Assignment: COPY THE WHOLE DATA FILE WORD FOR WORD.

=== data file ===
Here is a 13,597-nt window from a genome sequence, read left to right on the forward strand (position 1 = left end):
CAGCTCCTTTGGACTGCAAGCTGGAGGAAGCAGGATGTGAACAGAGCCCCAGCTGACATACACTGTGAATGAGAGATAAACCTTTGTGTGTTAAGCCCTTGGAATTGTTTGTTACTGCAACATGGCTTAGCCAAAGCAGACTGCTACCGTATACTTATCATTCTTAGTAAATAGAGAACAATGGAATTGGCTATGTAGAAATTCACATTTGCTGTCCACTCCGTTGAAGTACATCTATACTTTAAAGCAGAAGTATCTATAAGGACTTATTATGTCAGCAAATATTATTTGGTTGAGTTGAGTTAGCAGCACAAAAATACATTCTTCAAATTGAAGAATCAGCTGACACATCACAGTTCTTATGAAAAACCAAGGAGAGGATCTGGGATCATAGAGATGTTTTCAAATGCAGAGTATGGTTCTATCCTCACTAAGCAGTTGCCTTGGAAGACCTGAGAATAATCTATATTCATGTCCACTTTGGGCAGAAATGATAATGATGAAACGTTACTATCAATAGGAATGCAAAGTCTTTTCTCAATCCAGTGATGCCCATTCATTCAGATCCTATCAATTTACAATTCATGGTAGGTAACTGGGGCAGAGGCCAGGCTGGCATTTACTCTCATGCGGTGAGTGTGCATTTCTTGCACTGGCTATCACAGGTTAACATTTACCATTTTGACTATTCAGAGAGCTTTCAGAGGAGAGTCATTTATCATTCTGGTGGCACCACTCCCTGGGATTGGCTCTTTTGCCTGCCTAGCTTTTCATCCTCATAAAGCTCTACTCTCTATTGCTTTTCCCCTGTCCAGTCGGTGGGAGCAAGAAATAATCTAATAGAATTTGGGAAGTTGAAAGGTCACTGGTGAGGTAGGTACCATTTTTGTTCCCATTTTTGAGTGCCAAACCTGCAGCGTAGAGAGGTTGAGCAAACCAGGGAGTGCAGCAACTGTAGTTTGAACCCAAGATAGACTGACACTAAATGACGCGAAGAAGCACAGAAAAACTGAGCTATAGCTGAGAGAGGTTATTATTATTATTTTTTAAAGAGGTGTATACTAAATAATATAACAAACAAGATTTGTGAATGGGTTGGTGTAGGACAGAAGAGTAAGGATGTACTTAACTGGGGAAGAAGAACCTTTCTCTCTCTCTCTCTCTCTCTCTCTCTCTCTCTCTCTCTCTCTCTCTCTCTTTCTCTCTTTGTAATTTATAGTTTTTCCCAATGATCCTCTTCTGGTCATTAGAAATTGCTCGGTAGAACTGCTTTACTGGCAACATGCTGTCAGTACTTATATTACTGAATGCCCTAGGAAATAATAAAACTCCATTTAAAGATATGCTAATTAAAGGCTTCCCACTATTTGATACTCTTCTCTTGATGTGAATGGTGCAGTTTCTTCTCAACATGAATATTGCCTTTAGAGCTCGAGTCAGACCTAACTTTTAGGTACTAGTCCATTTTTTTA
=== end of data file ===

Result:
Here is a 13,597-nt window from a genome sequence, read left to right on the forward strand (position 1 = left end):
CAGCTCCTTTGGACTGCAAGCTGGAGGAAGCAGGATGTGAACAGAGCCCCAGCTGACATACACTGTGAATGAGAGATAAACCTTTGTGTGTTAAGCCCTTGGAATTGTTTGTTACTGCAACATGGCTTAGCCAAAGCAGACTGCTACCGTATACTTATCATTCTTAGTAAATAGAGAACAATGGAATTGGCTATGTAGAAATTCACATTTGCTGTCCACTCCGTTGAAGTACATCTATACTTTAAAGCAGAAGTATCTATAAGGACTTATTATGTCAGCAAATATTATTTGGTTGAGTTGAGTTAGCAGCACAAAAATACATTCTTCAAATTGAAGAATCAGCTGACACATCACAGTTCTTATGAAAAACCAAGGAGAGGATCTGGGATCATAGAGATGTTTTCAAATGCAGAGTATGGTTCTATCCTCACTAAGCAGTTGCCTTGGAAGACCTGAGAATAATCTATATTCATGTCCACTTTGGGCAGAAATGATAATGATGAAACGTTACTATCAATAGGAATGCAAAGTCTTTTCTCAATCCAGTGATGCCCATTCATTCAGATCCTATCAATTTACAATTCATGGTAGGTAACTGGGGCAGAGGCCAGGCTGGCATTTACTCTCATGCGGTGAGTGTGCATTTCTTGCACTGGCTATCACAGGTTAACATTTACCATTTTGACTATTCAGAGAGCTTTCAGAGGAGAGTCATTTATCATTCTGGTGGCACCACTCCCTGGGATTGGCTCTTTTGCCTGCCTAGCTTTTCATCCTCATAAAGCTCTACTCTCTATTGCTTTTCCCCTGTCCAGTCGGTGGGAGCAAGAAATAATCTAATAGAATTTGGGAAGTTGAAAGGTCACTGGTGAGGTAGGTACCATTTTTGTTCCCATTTTTGAGTGCCAAACCTGCAGCGTAGAGAGGTTGAGCAAACCAGGGAGTGCAGCAACTGTAGTTTGAACCCAAGATAGACTGACACTAAATGACGCGAAGAAGCACAGAAAAACTGAGCTATAGCTGAGAGAGGTTATTATTATTATTTTTTAAAGAGGTGTATACTAAATAATATAACAAACAAGATTTGTGAATGGGTTGGTGTAGGACAGAAGAGTAAGGATGTACTTAACTGGGGAAGAAGAACCTTTCTCTCTCTCTCTCTCTCTCTCTCTCTCTCTCTCTCTCTCTCTCTCTCTCTTTCTCTCTTTGTAATTTATAGTTTTTCCCAATGATCCTCTTCTGGTCATTAGAAATTGCTCGGTAGAACTGCTTTACTGGCAACATGCTGTCAGTACTTATATTACTGAATGCCCTAGGAAATAATAAAACTCCATTTAAAGATATGCTAATTAAAGGCTTCCCACTATTTGATACTCTTCTCTTGATGTGAATGGTGCAGTTTCTTCTCAACATGAATATTGCCTTTAGAGCTCGAGTCAGACCTAACTTTTAGGTACTAGTCCATTTTTTTA